Wednesday, December 24, 2008

Book Review: The Valley of Fear, by Sir Arthur Conan Doyle

As is the case with most Sherlock Holmes stories/novels, this was very fun to read.

The story is in two parts, and starts with the murder of a seemingly very likeable, upright, and resourceful man who does not appear to have any enemies. The man's name is Mr. Douglas of Birlstone Manor House. However, there is a period of time in his life of which he did not speak, and it is that period which Sherlock Holmes delves into in order to solve the mystery, in addition to the usual clues the police always seem inclined to ignore or downplay.

The second part gives background to the first part by taking the reader back in time about 20 years, to a period of time the relevance of which is at first uncertain to the reader. However, the relevance becomes more and more apparent as the second part unfolds, eventually leading to a delightful revelation that Susan, for once, did not anticipate in the least. She has this habit of correctly predicting Sherlock Holmes story outcomes, but this one completely took her by surprise. I think it might take you by surprise as well, should you choose to read this fun read.

In Christ.

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Movie Review: The Dark Knight

Rating: PG-13

Degree to which what sins there are in the movie (as defined biblically) are condemned (0 = sin is always winked at, 10 = sin is always condemned): 8

Degree to which the story has redemptive value (0 = no one saves anyone, 10 = practically the story of Christ's redemption of His people): 5

Artistry of movie (0 = completely inartistic, 10 = stunning work of art): 7

Originality (0 = copies everything from somewhere else, 10 = unique): 9

Synopsis: Harvey Dent is the new District Attorney in Gotham, and he appears to be as incorruptible as Gotham is not. He is also dating Bruce Wayne/Batman's girl, Rachel Dawes (almost hilariously miscast in this movie), a fact which complicates matters tremendously. Enter the Joker, a villain with very few rules except do everything he can to create chaos and mayhem. Without giving away too much, I'll say that the trajectory of this movie is dark in the extreme.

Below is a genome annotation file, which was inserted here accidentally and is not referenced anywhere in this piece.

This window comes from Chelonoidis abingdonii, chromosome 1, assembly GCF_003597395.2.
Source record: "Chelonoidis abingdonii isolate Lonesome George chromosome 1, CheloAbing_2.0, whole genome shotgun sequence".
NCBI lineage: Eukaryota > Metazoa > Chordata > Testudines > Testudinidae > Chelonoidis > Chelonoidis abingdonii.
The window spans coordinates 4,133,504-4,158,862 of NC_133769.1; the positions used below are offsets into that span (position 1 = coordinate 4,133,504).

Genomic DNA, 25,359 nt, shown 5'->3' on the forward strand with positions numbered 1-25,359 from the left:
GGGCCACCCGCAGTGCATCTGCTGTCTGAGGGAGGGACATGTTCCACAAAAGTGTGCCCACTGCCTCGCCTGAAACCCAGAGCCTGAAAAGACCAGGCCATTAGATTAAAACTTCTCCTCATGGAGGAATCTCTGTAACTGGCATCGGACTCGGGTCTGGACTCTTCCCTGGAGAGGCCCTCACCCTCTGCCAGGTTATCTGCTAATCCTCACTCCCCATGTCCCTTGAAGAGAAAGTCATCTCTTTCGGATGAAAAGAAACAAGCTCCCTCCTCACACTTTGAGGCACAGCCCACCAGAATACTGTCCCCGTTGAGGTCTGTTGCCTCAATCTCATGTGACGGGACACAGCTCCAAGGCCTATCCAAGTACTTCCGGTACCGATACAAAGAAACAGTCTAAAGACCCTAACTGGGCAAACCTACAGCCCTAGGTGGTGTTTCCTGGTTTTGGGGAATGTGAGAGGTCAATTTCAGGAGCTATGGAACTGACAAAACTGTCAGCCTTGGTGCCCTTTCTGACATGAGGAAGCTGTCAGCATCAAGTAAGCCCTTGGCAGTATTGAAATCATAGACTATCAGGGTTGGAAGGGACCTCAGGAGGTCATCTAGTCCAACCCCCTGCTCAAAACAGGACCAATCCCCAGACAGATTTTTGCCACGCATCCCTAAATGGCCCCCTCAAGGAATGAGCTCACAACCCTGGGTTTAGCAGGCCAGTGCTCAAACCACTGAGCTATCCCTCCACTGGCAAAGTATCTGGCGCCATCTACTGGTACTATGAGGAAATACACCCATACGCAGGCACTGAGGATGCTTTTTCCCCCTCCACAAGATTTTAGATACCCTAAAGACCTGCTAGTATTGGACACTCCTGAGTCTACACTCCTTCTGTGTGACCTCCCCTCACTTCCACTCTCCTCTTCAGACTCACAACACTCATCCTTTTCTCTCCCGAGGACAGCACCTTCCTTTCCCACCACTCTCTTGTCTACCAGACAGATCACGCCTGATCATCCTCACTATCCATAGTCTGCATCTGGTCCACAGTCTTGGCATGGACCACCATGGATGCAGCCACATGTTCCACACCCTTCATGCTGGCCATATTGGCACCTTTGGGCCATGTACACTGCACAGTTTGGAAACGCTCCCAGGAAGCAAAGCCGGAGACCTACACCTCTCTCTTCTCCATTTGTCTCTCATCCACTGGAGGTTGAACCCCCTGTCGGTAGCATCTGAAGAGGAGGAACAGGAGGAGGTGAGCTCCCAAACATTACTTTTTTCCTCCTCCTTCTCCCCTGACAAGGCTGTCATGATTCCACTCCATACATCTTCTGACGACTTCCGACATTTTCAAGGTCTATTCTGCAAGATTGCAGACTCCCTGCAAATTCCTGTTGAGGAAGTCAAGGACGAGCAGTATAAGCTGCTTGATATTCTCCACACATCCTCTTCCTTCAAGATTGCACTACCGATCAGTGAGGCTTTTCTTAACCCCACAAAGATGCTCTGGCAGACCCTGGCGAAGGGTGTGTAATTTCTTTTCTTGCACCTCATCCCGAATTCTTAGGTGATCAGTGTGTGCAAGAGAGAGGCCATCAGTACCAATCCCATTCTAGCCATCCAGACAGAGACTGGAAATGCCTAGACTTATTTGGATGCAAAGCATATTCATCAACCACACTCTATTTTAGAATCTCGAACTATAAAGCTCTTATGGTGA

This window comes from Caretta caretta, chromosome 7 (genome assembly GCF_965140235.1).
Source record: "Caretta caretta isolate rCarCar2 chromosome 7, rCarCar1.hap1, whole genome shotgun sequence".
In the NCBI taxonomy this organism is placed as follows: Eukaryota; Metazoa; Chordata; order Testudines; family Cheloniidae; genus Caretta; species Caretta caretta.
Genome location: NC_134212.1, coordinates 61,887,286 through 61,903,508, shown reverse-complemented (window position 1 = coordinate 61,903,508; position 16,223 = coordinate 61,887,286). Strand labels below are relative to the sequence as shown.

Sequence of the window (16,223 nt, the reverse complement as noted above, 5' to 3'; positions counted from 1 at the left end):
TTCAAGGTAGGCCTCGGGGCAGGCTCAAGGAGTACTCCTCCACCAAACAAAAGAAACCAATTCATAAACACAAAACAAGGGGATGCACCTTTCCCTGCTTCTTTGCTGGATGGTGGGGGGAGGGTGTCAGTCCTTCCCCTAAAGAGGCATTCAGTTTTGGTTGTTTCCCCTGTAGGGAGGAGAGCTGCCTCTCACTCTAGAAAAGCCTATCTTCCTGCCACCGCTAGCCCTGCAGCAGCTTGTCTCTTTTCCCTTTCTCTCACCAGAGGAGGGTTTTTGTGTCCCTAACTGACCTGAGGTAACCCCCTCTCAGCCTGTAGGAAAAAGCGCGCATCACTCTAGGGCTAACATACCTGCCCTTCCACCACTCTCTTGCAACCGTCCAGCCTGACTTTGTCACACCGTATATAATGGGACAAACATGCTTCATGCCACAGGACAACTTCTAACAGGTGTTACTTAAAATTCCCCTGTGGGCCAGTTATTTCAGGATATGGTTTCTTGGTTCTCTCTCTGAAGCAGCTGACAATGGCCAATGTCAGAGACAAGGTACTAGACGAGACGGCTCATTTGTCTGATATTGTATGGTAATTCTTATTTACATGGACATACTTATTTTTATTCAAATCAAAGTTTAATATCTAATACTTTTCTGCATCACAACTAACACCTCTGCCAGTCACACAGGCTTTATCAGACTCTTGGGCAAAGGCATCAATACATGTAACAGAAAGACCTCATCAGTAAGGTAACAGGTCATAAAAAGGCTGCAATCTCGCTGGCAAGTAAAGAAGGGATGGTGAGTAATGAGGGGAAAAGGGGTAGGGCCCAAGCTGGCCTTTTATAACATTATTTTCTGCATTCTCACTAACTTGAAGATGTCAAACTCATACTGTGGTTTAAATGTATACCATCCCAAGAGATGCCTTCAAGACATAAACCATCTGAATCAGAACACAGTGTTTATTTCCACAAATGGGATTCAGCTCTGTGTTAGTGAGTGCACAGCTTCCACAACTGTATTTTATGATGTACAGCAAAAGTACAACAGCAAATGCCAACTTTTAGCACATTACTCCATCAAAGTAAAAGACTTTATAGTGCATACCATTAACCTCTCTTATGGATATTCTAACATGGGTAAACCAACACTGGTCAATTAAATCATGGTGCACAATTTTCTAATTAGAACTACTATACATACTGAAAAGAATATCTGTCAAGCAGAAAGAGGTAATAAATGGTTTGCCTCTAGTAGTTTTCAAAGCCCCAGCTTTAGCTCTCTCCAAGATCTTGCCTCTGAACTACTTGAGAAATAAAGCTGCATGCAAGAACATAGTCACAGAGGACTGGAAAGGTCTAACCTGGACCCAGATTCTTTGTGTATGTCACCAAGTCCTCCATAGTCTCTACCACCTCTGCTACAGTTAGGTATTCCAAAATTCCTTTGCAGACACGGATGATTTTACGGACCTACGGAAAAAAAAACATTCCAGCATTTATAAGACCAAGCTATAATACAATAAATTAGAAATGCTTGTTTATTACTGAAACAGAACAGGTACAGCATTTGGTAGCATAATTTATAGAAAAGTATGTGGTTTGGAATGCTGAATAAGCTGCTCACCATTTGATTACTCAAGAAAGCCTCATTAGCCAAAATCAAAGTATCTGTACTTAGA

Critical Review: The most disorienting thing about this movie is that the viewer really has no idea whatsoever what the Joker wants to do, or what his goal is until near the end of the movie. He kills with apparently no conscience whatsoever, burns large piles of money he has just earned, etc. I should also point out that it is extremely improbable that anyone could be so far ahead of justice as the Joker appears to be. That, of course, is of no concern to the story. The story simply assumes the existence of such a man.

The theme of Dark Knight is actually very similar to the theme of Lord of the Rings by J. R. R. Tolkein, though I would say the ending is quite different. That theme is that corruption can happen to anyone, even someone like Harvey Dent.

Overall: This was a depressing movie, though exciting; it was gory, though it definitely told some truth. It is definitely worth watching at least once, though I'm not sure all the hype was well-placed. Both Susan and I liked Batman Begins better.

In Christ.

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Wednesday, December 17, 2008


Yesterday/Today is Beethoven's Birthday! That's right. Beethoven's family celebrated his birthday on the 16th, but Beethoven himself, if I remember correctly, preferred to think of his birthday on the 17th. According to records, he was at least baptized on the 17th. In any case, my favorite composer was born in the year 1770 in Bonn, Germany (a fact that Bonn, apparently, is fond of reminding the world), and died March 26, 1827.

My favorite work of all is his Fifth Piano Concerto (Emperor), Op. 73. Listen to it some time, if you have the chance. It is truly magnificent. The first movement is royal, the second movement lush, and the third movement exhilirating.

In Christ.

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Wednesday, December 10, 2008

A Plug

I just finished listening to almost all (not all are posted) of the 2008 ACCS Conference talks. They were, for the most part, terrific. You can download all of them for free from here. Some highlights for me:

Any talks by George Grant.
19 Matt Whitling - Boys and Classical Education
30 Douglas Wilson - Defending Sayers' Insight
50 Ken Myers - With Choirs of Angels: Music and Transcendent Order

The last I mentioned, Ken Myers on music, was unbelievably good. It would be good medicine for many Christians these days who think that beauty in music is relative (it isn't relative in truth or goodness; why beauty?). Ken Myers is one of those (only slightly) annoying people who are never cliched, quote mostly authors I've never heard of, and issue profound truths almost as asides. I have a time of it to keep my mind up to what he's talking about! It's worth the effort, though.

In Christ.

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